What to Eat for Diverticulosis

Adopt a High Fiber Diet

Dietary fiber food still life
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Have you just come back from your first colonoscopy and been told that you have diverticulosis? As you know, this condition means that tiny pockets have formed along the lining of your large intestine. For most people, this is a benign condition. However, some people find themselves dealing with ongoing symptoms of abdominal pain or tenderness and a change in their bowel habits, such as diarrhea or constipation.

First Steps When You Have Diverticulosis

Factors that might lead to the formation of the tiny pockets in your colon are that hard stool is pressing against the wall of the large intestine, perhaps taking longer to pass through your colon. Luckily, there are things that you can do to help to prevent ongoing minor symptoms, and hopefully also prevent an acute diverticulitis attack in which those tiny pockets known as diverticula become infected or inflamed.

A preventative self-care plan would include the minimal use of alcohol, getting regular exercise, not smoking, and maintaining a healthy weight. A sedentary lifestyle is a risk factor, so ensuring you aren't sitting for long periods at a time may also be helpful. Try to get up and move around each hour, and also get exercise every day at a moderate-to-vigorous exercise level of brisk walking to running.

You want to make sure you are drinking enough water and other fluids. Aim for your urine to be light yellow or clear most of the day. Another important part of a preventative program is to eat a high-fiber diet.

Fiber for Diverticulosis

The recommended amount of fiber for the average adult is 20 to 35 grams per day. If your diverticulosis diagnosis means that you need to increase your intake of dietary fiber, it is strongly recommended that you do this slowly. Too much fiber, too soon, could result in symptoms of gas, bloating, and diarrhea. It is also essential to drink lots of water to help your body to take the best advantage of the fiber you are eating.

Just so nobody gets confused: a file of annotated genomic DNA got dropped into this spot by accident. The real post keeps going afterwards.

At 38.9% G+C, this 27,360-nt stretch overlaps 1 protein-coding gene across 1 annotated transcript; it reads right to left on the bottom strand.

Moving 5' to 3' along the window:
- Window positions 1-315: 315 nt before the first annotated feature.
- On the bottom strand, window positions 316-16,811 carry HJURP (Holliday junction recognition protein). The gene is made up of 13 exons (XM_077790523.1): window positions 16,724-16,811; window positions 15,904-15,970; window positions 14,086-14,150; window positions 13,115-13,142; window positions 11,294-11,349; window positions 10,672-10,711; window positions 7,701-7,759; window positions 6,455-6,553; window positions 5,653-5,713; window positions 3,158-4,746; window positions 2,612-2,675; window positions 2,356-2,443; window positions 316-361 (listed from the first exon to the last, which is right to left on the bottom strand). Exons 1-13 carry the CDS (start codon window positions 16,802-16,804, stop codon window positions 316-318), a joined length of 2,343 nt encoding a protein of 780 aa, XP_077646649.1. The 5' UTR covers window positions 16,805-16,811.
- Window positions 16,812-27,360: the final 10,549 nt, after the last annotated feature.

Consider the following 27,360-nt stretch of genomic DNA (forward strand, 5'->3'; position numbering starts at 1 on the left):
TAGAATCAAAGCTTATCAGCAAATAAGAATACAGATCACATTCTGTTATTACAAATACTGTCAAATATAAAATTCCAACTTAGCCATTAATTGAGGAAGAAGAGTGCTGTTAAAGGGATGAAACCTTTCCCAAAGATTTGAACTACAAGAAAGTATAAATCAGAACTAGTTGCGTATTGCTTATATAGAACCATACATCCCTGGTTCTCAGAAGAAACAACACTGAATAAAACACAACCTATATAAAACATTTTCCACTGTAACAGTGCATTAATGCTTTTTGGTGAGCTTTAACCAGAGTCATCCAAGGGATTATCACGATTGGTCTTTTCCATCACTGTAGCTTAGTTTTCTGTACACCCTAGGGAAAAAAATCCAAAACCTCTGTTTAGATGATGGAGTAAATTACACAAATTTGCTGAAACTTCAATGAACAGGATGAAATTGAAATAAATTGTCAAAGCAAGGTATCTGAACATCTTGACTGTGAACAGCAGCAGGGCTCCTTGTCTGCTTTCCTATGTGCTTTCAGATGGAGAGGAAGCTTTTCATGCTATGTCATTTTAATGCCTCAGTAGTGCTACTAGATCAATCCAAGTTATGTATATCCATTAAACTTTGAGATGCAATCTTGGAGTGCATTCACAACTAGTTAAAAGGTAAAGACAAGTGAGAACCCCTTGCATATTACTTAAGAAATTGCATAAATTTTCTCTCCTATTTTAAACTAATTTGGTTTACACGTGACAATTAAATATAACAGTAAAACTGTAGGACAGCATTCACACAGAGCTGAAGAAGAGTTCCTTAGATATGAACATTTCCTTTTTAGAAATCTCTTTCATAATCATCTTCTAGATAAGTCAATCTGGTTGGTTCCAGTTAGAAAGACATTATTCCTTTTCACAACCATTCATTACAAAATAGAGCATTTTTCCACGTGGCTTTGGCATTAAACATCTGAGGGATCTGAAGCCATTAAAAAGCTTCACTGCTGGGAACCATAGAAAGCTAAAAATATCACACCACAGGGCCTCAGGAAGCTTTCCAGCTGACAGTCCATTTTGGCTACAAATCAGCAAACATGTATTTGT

The best sources of fiber are fruits, vegetables, legumes, and whole grains:

  • Beans, such as black beans, kidney beans
  • Brown and wild rice
  • Fruits, all kinds, fresh and dried, raw or cooked
  • Nuts and seeds
  • Vegetables, all kinds, raw or cooked
  • Whole grain breads, cereals, and pasta

Should You Avoid Nuts, Popcorn, and Seeds?

It used to be standard advice for people with diverticulosis that they avoid nuts, popcorn, corn, seeds, and seeded fruits and vegetables for fear that these foods would get stuck in the diverticula, causing them to become inflamed. This advice is no longer considered to be valid. In fact, as these foods are a great source of fiber, it should be fine to include them as part of your regular diet.


Now that you have a diverticulosis diagnosis, your doctor may also recommend that you add the following to your daily diet:

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Article Sources
  • "Eating, Diet, & Nutrition for Diverticular Disease."National Digestive Diseases Information Clearinghouse (NDDIC).

  • Humes, D. & Spiller, R. "Review article: the pathogenesis and management of acute colonic diverticulitis" Alimentary Pharmacology and Therapeutics 2014 39:359–370.